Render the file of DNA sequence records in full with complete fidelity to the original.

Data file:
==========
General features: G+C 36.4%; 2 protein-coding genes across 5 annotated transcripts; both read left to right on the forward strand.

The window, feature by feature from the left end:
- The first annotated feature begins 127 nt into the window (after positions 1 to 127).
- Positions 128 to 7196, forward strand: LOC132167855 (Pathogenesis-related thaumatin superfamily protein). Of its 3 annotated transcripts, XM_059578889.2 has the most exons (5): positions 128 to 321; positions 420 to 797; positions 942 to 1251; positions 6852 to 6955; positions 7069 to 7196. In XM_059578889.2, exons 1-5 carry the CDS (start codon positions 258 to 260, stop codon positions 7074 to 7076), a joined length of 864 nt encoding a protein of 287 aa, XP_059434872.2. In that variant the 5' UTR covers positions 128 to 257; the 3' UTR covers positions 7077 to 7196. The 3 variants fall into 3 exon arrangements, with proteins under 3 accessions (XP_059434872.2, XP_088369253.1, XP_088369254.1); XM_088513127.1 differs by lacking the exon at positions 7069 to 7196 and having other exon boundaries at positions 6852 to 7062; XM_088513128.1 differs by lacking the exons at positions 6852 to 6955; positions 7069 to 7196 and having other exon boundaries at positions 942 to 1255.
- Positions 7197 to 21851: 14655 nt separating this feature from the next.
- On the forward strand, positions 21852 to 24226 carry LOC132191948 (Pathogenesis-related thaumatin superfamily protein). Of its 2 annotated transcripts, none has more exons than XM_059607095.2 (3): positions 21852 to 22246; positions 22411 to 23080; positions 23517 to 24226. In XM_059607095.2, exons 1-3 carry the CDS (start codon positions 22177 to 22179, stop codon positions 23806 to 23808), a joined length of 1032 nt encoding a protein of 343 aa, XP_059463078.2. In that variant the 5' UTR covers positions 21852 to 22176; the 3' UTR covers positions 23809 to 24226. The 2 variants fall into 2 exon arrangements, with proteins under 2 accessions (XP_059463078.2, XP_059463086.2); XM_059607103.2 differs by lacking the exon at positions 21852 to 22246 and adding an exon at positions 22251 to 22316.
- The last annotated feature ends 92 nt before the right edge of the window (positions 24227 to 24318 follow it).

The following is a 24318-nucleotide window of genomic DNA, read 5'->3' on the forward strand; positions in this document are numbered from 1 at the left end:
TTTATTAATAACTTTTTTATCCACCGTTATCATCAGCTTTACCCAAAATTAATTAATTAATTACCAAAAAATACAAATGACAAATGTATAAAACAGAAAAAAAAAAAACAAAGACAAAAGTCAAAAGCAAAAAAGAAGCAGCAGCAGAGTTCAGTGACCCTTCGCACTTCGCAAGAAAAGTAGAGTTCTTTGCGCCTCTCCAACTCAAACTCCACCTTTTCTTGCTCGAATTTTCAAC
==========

General features: G+C 36.4%; 2 protein-coding genes across 5 annotated transcripts; both read left to right on the forward strand.

The window, feature by feature from the left end:
- The first annotated feature begins 127 nt into the window (after positions 1 to 127).
- Positions 128 to 7196, forward strand: LOC132167855 (Pathogenesis-related thaumatin superfamily protein). Of its 3 annotated transcripts, XM_059578889.2 has the most exons (5): positions 128 to 321; positions 420 to 797; positions 942 to 1251; positions 6852 to 6955; positions 7069 to 7196. In XM_059578889.2, exons 1-5 carry the CDS (start codon positions 258 to 260, stop codon positions 7074 to 7076), a joined length of 864 nt encoding a protein of 287 aa, XP_059434872.2. In that variant the 5' UTR covers positions 128 to 257; the 3' UTR covers positions 7077 to 7196. The 3 variants fall into 3 exon arrangements, with proteins under 3 accessions (XP_059434872.2, XP_088369253.1, XP_088369254.1); XM_088513127.1 differs by lacking the exon at positions 7069 to 7196 and having other exon boundaries at positions 6852 to 7062; XM_088513128.1 differs by lacking the exons at positions 6852 to 6955; positions 7069 to 7196 and having other exon boundaries at positions 942 to 1255.
- Positions 7197 to 21851: 14655 nt separating this feature from the next.
- On the forward strand, positions 21852 to 24226 carry LOC132191948 (Pathogenesis-related thaumatin superfamily protein). Of its 2 annotated transcripts, none has more exons than XM_059607095.2 (3): positions 21852 to 22246; positions 22411 to 23080; positions 23517 to 24226. In XM_059607095.2, exons 1-3 carry the CDS (start codon positions 22177 to 22179, stop codon positions 23806 to 23808), a joined length of 1032 nt encoding a protein of 343 aa, XP_059463078.2. In that variant the 5' UTR covers positions 21852 to 22176; the 3' UTR covers positions 23809 to 24226. The 2 variants fall into 2 exon arrangements, with proteins under 2 accessions (XP_059463078.2, XP_059463086.2); XM_059607103.2 differs by lacking the exon at positions 21852 to 22246 and adding an exon at positions 22251 to 22316.
- The last annotated feature ends 92 nt before the right edge of the window (positions 24227 to 24318 follow it).

The following is a 24318-nucleotide window of genomic DNA, read 5'->3' on the forward strand; positions in this document are numbered from 1 at the left end:
TTTATTAATAACTTTTTTATCCACCGTTATCATCAGCTTTACCCAAAATTAATTAATTAATTACCAAAAAATACAAATGACAAATGTATAAAACAGAAAAAAAAAAAACAAAGACAAAAGTCAAAAGCAAAAAAGAAGCAGCAGCAGAGTTCAGTGACCCTTCGCACTTCGCAAGAAAAGTAGAGTTCTTTGCGCCTCTCCAACTCAAACTCCACCTTTTCTTGCTCGAATTTTCAAC